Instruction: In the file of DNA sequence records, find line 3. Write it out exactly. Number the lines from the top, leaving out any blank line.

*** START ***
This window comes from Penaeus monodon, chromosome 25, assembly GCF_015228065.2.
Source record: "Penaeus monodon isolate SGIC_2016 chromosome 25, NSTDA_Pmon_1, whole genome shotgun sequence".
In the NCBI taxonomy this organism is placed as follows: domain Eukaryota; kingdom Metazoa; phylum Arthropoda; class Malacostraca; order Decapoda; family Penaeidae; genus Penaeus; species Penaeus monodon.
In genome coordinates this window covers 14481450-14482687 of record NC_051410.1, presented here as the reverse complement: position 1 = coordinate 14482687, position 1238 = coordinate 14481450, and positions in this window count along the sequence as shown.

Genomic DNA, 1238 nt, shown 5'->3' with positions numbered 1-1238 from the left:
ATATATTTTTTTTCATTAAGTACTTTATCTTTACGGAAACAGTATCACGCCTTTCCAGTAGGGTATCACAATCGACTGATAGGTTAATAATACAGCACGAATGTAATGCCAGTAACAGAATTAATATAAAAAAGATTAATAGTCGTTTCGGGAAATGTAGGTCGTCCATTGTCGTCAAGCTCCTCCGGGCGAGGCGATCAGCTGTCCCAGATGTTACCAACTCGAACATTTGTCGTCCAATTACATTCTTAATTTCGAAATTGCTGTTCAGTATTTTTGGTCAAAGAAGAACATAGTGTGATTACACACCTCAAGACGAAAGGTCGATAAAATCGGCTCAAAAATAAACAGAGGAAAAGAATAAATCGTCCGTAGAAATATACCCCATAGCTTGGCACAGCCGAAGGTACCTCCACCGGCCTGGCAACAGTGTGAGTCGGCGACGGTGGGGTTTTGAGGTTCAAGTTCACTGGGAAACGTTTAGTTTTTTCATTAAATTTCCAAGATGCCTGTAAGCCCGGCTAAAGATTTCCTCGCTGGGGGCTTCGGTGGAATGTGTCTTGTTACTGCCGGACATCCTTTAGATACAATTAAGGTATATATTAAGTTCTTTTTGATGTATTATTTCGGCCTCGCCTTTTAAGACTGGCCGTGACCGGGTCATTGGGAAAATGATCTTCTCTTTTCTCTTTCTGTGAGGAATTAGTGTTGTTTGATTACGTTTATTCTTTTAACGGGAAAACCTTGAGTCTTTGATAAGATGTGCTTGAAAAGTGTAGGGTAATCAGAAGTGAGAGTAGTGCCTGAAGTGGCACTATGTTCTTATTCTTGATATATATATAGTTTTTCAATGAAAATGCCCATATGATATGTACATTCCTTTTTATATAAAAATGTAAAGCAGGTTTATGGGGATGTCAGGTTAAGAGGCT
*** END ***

In the NCBI taxonomy this organism is placed as follows: domain Eukaryota; kingdom Metazoa; phylum Arthropoda; class Malacostraca; order Decapoda; family Penaeidae; genus Penaeus; species Penaeus monodon.